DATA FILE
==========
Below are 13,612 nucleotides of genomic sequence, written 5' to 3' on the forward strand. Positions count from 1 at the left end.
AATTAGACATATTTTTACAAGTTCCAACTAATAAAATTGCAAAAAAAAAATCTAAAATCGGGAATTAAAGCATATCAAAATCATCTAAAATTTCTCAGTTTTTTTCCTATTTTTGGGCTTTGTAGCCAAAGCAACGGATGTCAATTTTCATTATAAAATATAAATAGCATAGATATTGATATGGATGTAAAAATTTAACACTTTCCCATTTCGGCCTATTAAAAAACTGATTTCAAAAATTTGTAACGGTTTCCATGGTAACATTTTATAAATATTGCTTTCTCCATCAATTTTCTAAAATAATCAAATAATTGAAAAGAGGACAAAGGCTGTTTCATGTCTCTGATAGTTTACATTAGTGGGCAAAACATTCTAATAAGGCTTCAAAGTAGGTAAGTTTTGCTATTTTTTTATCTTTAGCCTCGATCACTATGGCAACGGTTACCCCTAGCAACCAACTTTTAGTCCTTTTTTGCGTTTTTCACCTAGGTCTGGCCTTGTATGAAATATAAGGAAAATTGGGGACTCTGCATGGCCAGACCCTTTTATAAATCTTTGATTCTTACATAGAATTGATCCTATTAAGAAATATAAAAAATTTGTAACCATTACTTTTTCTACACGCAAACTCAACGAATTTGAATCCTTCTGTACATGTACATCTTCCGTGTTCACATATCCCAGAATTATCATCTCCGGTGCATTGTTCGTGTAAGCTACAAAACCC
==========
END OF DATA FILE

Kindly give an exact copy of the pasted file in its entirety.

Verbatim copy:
Below are 13,612 nucleotides of genomic sequence, written 5' to 3' on the forward strand. Positions count from 1 at the left end.
AATTAGACATATTTTTACAAGTTCCAACTAATAAAATTGCAAAAAAAAAATCTAAAATCGGGAATTAAAGCATATCAAAATCATCTAAAATTTCTCAGTTTTTTTCCTATTTTTGGGCTTTGTAGCCAAAGCAACGGATGTCAATTTTCATTATAAAATATAAATAGCATAGATATTGATATGGATGTAAAAATTTAACACTTTCCCATTTCGGCCTATTAAAAAACTGATTTCAAAAATTTGTAACGGTTTCCATGGTAACATTTTATAAATATTGCTTTCTCCATCAATTTTCTAAAATAATCAAATAATTGAAAAGAGGACAAAGGCTGTTTCATGTCTCTGATAGTTTACATTAGTGGGCAAAACATTCTAATAAGGCTTCAAAGTAGGTAAGTTTTGCTATTTTTTTATCTTTAGCCTCGATCACTATGGCAACGGTTACCCCTAGCAACCAACTTTTAGTCCTTTTTTGCGTTTTTCACCTAGGTCTGGCCTTGTATGAAATATAAGGAAAATTGGGGACTCTGCATGGCCAGACCCTTTTATAAATCTTTGATTCTTACATAGAATTGATCCTATTAAGAAATATAAAAAATTTGTAACCATTACTTTTTCTACACGCAAACTCAACGAATTTGAATCCTTCTGTACATGTACATCTTCCGTGTTCACATATCCCAGAATTATCATCTCCGGTGCATTGTTCGTGTAAGCTACAAAACCC